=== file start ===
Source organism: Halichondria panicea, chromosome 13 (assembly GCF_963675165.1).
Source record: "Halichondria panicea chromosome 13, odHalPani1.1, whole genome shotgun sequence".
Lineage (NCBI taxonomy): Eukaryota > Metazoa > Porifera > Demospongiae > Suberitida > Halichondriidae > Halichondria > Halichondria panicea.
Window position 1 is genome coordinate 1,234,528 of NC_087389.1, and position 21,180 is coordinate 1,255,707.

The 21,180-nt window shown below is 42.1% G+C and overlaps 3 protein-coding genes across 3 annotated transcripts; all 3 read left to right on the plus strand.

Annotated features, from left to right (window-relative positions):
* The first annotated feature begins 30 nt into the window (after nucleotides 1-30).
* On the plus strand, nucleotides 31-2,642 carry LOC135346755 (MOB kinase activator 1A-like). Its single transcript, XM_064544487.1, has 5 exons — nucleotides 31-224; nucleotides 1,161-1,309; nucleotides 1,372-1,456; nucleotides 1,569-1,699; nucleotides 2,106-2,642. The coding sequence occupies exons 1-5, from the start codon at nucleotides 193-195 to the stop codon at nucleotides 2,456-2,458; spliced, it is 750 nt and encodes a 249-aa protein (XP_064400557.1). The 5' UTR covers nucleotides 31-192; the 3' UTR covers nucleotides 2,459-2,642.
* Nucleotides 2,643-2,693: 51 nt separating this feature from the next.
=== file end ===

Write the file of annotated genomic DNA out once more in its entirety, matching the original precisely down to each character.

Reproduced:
Source organism: Halichondria panicea, chromosome 13 (assembly GCF_963675165.1).
Source record: "Halichondria panicea chromosome 13, odHalPani1.1, whole genome shotgun sequence".
Lineage (NCBI taxonomy): Eukaryota > Metazoa > Porifera > Demospongiae > Suberitida > Halichondriidae > Halichondria > Halichondria panicea.
Window position 1 is genome coordinate 1,234,528 of NC_087389.1, and position 21,180 is coordinate 1,255,707.

The 21,180-nt window shown below is 42.1% G+C and overlaps 3 protein-coding genes across 3 annotated transcripts; all 3 read left to right on the plus strand.

Annotated features, from left to right (window-relative positions):
* The first annotated feature begins 30 nt into the window (after nucleotides 1-30).
* On the plus strand, nucleotides 31-2,642 carry LOC135346755 (MOB kinase activator 1A-like). Its single transcript, XM_064544487.1, has 5 exons — nucleotides 31-224; nucleotides 1,161-1,309; nucleotides 1,372-1,456; nucleotides 1,569-1,699; nucleotides 2,106-2,642. The coding sequence occupies exons 1-5, from the start codon at nucleotides 193-195 to the stop codon at nucleotides 2,456-2,458; spliced, it is 750 nt and encodes a 249-aa protein (XP_064400557.1). The 5' UTR covers nucleotides 31-192; the 3' UTR covers nucleotides 2,459-2,642.
* Nucleotides 2,643-2,693: 51 nt separating this feature from the next.